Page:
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Neuropharmacology. 2014 Dec;87:91-6. doi: 10.1016/j.neuropharm.2014.04.020. Epub 2014 May 9.

Epidemiology of stimulant misuse and abuse: implications for future epidemiologic and neuropharmacologic research.

Author information

1
Pinney Associates, Inc., 4800 Montgomery Lane, Suite 400, Bethesda, MD 20814, USA. Electronic address: kgerlach@pinneyassociates.com.
2
Injury Prevention Research Center, University of North Carolina, Chapel Hill, NC 27599, USA.
3
Pinney Associates, Inc., 4800 Montgomery Lane, Suite 400, Bethesda, MD 20814, USA.
4
Pinney Associates, Inc., 4800 Montgomery Lane, Suite 400, Bethesda, MD 20814, USA; The Johns Hopkins University, School of Medicine, Baltimore, MD 21229, USA.

Abstract

Stimulants are a diverse array of drugs that range from everyday caffeine to prescription medications and illicitly manufactured street drugs. The surveillance of misuse and abuse of stimulants many times confounds prescription and illicit street drugs such that the data are not specific enough to guide mitigation efforts or assess their impact. This review highlights the surveillance efforts that are conducted in the United States (US) for stimulant misuse and abuse. These surveillance efforts include national level surveys as well as reporting systems such as Poison Centers and emergency departments. This epidemiologic analysis has implications for interpreting the current known neuropharmacology of stimulants and possibly informing future neuropharmacology research that may contribute to a better understanding of potential neuropharmacologic factors influencing differing patterns of use, abuse, and adverse consequences associated with various stimulants. This article is part of the Special Issue entitled 'CNS Stimulants'.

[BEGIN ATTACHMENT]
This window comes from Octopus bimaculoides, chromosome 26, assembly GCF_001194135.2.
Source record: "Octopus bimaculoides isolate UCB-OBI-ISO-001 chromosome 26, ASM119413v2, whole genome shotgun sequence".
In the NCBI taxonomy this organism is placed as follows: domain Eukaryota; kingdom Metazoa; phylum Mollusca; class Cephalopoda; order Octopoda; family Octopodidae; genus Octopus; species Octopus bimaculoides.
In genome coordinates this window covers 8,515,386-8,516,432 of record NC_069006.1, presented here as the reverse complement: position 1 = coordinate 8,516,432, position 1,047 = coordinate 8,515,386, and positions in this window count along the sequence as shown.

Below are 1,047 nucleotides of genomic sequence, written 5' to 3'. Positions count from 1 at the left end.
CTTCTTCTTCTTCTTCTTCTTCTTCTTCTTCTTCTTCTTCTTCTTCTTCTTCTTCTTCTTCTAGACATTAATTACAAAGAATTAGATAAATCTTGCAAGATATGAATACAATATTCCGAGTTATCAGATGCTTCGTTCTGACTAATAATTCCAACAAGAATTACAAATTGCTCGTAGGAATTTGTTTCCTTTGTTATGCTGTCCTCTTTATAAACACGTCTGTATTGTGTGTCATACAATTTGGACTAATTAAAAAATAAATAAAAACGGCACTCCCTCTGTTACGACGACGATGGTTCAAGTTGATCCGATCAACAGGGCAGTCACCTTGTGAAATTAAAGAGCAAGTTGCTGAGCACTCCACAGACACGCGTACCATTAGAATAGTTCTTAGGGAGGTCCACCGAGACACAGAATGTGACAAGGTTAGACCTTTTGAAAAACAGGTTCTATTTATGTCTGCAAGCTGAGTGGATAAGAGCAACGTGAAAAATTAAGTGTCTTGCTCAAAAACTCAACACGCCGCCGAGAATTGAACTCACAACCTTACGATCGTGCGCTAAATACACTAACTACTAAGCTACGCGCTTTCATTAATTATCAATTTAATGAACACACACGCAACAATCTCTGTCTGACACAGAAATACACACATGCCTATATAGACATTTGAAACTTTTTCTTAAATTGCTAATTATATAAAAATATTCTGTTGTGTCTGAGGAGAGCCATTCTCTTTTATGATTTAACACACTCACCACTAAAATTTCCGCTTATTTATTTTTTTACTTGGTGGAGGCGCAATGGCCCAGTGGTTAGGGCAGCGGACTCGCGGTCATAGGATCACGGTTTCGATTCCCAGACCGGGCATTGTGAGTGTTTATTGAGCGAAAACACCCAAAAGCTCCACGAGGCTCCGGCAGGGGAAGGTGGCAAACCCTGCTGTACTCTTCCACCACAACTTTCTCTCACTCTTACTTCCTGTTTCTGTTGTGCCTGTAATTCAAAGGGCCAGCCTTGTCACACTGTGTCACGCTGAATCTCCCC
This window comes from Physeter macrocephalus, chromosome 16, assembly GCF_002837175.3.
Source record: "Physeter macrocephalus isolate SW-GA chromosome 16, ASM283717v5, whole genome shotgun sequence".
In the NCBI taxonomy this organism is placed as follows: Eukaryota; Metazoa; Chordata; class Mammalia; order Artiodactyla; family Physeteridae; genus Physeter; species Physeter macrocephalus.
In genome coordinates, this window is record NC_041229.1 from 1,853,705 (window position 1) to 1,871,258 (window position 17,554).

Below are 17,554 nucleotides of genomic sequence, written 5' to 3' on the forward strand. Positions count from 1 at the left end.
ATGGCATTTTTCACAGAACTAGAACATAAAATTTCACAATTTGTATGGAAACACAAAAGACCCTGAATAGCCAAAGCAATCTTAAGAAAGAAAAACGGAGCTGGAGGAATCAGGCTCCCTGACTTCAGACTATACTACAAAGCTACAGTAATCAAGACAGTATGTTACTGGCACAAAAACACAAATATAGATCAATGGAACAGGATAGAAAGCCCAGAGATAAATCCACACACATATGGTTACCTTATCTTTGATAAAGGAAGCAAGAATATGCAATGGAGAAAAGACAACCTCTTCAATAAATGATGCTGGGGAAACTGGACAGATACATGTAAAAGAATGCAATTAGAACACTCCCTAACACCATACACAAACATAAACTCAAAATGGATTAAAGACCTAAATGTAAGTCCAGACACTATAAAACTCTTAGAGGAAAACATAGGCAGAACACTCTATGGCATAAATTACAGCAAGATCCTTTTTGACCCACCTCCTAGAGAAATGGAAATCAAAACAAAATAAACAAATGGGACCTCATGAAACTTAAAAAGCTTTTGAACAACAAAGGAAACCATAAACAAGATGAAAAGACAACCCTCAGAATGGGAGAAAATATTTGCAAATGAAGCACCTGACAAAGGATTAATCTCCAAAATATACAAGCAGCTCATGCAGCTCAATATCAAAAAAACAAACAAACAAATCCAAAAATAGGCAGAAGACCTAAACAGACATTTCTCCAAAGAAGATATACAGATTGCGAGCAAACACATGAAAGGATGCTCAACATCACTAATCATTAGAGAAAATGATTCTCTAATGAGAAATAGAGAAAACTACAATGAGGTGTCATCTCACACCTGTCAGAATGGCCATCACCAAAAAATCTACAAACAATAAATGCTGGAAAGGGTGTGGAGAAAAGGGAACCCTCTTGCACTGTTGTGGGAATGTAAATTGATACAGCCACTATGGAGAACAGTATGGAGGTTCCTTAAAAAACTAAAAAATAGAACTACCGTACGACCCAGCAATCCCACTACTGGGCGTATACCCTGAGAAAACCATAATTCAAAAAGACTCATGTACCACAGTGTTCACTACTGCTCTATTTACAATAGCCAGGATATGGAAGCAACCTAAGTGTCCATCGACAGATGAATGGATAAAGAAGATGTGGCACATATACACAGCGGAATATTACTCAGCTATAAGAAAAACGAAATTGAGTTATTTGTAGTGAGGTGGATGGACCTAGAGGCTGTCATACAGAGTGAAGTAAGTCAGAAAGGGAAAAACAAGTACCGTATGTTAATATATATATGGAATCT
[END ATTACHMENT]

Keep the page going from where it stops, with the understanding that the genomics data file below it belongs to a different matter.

KEYWORDS:

Abuse; Illicit stimulants; Misuse; Stimulant surveillance

[Indexed for MEDLINE]

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